Samuel Francis’s new book America Extinguished and Joe Scotchie’s review of it (“While America Sleeps,” March) deal with the problems resulting from unlimited mass immigration—people from foreign countries bringing a different culture and values to America.  Neither one, however, deals with the fact that the United States has experienced and still faces similar and equally damaging problems resulting from unlimited internal migration.

While California does face a crisis resulting from Mexican immigrants, legal and illegal, it also faces problems that are the result of huge numbers of American-born immigrants—the growing water and electric-power shortages being the most obvious.  And the steady flow of East Coast liberals has increased the voting power of the political left (witness the election of such people as Sen. Barbara Boxer).

Arizona has problems of theft and vandalism caused by Mexican illegals, but most of these immigrants do not stay; they are just passing through on their way to live in other states.  Far worse is that what used to be quiet and pleasant mid-sized Southwestern cities have been flooded with American retirees and are now large, overcrowded cities with the typical urban problems: traffic, smog, sprawl, and crime in the poorer neighborhoods—as well as organized crime run by retired Mafia bosses who cannot resist the temptation to continue their trade.

For years, Florida and North Carolina have also received huge numbers of American-born immigrants—retirees and working families invited to fill jobs in the auto, insurance, and computer industries.  This influx of immigrants has placed heavy burdens on local governments.  Some argue that this has produced economic growth, but locals complain that their way of life has been irrevocably changed, and not for the better.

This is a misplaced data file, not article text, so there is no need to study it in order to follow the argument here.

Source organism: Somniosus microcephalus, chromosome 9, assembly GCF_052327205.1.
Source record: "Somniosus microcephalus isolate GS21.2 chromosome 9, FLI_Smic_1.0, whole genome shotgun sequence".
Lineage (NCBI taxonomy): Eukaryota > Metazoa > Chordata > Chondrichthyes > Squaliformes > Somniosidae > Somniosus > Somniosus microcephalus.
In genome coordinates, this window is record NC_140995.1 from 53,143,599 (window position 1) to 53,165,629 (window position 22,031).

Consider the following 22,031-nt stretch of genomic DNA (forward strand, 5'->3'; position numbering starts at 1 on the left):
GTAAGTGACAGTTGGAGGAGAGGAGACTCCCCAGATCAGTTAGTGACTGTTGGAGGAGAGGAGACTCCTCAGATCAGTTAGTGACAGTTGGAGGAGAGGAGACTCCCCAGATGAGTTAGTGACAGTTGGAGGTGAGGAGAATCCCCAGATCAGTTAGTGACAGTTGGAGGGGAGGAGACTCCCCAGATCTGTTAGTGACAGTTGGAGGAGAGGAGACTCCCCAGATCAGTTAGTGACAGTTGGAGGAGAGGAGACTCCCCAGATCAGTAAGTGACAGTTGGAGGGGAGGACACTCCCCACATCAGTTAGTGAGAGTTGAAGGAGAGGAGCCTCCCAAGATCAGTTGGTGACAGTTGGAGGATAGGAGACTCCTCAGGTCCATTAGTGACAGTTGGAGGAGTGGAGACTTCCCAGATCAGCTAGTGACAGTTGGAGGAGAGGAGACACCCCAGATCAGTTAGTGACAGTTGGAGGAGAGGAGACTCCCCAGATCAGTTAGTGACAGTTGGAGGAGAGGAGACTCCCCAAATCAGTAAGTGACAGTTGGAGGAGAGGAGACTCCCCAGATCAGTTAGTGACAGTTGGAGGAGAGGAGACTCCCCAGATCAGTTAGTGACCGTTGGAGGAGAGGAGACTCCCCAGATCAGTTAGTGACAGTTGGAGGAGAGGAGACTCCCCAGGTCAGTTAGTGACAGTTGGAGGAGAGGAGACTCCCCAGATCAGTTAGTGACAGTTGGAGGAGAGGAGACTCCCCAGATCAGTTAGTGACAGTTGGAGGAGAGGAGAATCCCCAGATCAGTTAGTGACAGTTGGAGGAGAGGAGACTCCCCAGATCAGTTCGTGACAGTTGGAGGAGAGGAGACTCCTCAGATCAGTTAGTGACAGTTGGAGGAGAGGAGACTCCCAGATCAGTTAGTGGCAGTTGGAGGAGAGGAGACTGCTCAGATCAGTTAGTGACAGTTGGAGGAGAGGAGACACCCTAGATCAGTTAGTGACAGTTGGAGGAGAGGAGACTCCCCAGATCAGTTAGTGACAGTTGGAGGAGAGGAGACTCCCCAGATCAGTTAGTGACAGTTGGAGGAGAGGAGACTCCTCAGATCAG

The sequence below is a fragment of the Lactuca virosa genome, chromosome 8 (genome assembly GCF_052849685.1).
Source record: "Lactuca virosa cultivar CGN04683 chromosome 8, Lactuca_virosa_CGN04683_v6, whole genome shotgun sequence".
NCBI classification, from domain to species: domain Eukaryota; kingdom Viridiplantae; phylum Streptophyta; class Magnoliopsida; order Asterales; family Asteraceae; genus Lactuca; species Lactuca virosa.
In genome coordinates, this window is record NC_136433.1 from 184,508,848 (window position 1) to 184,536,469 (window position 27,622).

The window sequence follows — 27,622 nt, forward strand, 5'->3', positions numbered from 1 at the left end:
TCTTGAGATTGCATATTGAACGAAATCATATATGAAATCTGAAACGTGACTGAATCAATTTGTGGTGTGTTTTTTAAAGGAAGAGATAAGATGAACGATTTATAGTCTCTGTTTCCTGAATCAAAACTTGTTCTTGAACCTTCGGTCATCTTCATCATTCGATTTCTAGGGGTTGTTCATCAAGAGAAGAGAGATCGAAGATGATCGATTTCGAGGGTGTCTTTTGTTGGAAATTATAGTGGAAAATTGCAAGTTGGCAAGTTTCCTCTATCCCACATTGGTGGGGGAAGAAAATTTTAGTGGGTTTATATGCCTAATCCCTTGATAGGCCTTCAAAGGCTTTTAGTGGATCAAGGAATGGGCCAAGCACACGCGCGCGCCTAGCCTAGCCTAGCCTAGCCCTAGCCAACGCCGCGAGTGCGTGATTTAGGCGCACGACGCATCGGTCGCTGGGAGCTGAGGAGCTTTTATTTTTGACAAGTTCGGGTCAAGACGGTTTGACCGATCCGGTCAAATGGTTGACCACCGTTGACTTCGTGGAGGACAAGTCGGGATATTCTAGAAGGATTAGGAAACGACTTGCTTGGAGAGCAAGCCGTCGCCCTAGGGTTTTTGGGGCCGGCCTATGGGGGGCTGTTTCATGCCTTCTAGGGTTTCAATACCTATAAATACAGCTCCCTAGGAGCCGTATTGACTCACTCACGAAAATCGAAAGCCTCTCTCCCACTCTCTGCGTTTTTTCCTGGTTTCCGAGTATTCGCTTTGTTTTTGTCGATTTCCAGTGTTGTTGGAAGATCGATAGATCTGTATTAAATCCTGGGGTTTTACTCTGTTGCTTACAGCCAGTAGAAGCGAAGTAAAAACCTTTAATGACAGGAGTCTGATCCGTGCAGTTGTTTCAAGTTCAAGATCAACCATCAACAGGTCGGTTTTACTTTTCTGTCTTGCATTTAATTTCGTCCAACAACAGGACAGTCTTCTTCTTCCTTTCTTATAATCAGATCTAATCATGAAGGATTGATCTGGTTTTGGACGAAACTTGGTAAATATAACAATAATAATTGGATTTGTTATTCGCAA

Vermont is another dramatic example.  What used to be a nostalgic reminder of the America of the Founding Fathers has been completely changed by immigrants from New York City.  A state characterized by small towns, hardworking, churchgoing people, and traditional values has been overrun by artsy-craftsy liberals and yuppie ski bums.  The once sober and industrious Granite State is now blighted by “modern” homes, trendy restaurants, art galleries, and manufacturers’ outlet stores—plus a socialist congressman and even a state law legalizing homosexual marriages.  A recent backlash has reversed that trend slightly, but it won’t last.  The unchecked immigration of New York liberals will see to that.

All over the United States, the form of unlimited migration known as urban sprawl is turning thousands of small towns and quiet countrysides into acre upon acre of “little boxes of ticky tacky” and chain-store shopping malls.  While some view this as progress, others see it as a destruction of the civilized life and family ties that used to bind this country together.

Our nation’s history contains other examples, such as the especially heavy migration of blacks into large Northern cities in the 40’s and 50’s.  And whites were not the only ones who suffered.  Prosperous black neighborhoods that had their own culture were overrun by small-town and rural blacks, producing both an increase in crime and an educational problem still unsolved.  Even large Southern cities such as Atlanta were greatly damaged by this migration.  Such solutions as Lyndon Johnson’s Great Society often produced more harm than the original problem.

It is obvious that unlimited mass foreign immigration and internal migration are both examples of the law of unintended consequences.  There is no way to stop either one without curtailing people’s freedoms.  Thus, our cherished way of life contains the seeds of its own destruction.  Opium, anyone?  Or is hemlock a better choice?

        —Jefferson Chase
Fairfield, CT